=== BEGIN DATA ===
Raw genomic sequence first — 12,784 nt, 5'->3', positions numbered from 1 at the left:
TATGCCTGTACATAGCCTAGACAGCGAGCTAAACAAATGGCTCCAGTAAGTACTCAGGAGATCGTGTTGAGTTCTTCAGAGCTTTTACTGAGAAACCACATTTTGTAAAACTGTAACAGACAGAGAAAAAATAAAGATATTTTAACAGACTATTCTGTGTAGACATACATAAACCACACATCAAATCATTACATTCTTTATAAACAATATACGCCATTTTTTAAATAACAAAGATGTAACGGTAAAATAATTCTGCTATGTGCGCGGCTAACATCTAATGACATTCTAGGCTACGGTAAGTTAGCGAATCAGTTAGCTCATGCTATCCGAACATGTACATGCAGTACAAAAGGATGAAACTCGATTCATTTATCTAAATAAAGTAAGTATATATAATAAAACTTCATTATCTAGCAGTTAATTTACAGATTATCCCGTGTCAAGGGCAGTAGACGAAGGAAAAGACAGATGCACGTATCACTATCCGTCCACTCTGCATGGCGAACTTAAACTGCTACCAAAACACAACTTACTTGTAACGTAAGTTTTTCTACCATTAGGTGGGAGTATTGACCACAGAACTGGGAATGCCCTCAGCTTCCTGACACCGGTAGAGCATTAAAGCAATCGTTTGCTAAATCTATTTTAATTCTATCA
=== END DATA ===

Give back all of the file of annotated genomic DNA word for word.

Raw genomic sequence first — 12,784 nt, 5'->3', positions numbered from 1 at the left:
TATGCCTGTACATAGCCTAGACAGCGAGCTAAACAAATGGCTCCAGTAAGTACTCAGGAGATCGTGTTGAGTTCTTCAGAGCTTTTACTGAGAAACCACATTTTGTAAAACTGTAACAGACAGAGAAAAAATAAAGATATTTTAACAGACTATTCTGTGTAGACATACATAAACCACACATCAAATCATTACATTCTTTATAAACAATATACGCCATTTTTTAAATAACAAAGATGTAACGGTAAAATAATTCTGCTATGTGCGCGGCTAACATCTAATGACATTCTAGGCTACGGTAAGTTAGCGAATCAGTTAGCTCATGCTATCCGAACATGTACATGCAGTACAAAAGGATGAAACTCGATTCATTTATCTAAATAAAGTAAGTATATATAATAAAACTTCATTATCTAGCAGTTAATTTACAGATTATCCCGTGTCAAGGGCAGTAGACGAAGGAAAAGACAGATGCACGTATCACTATCCGTCCACTCTGCATGGCGAACTTAAACTGCTACCAAAACACAACTTACTTGTAACGTAAGTTTTTCTACCATTAGGTGGGAGTATTGACCACAGAACTGGGAATGCCCTCAGCTTCCTGACACCGGTAGAGCATTAAAGCAATCGTTTGCTAAATCTATTTTAATTCTATCA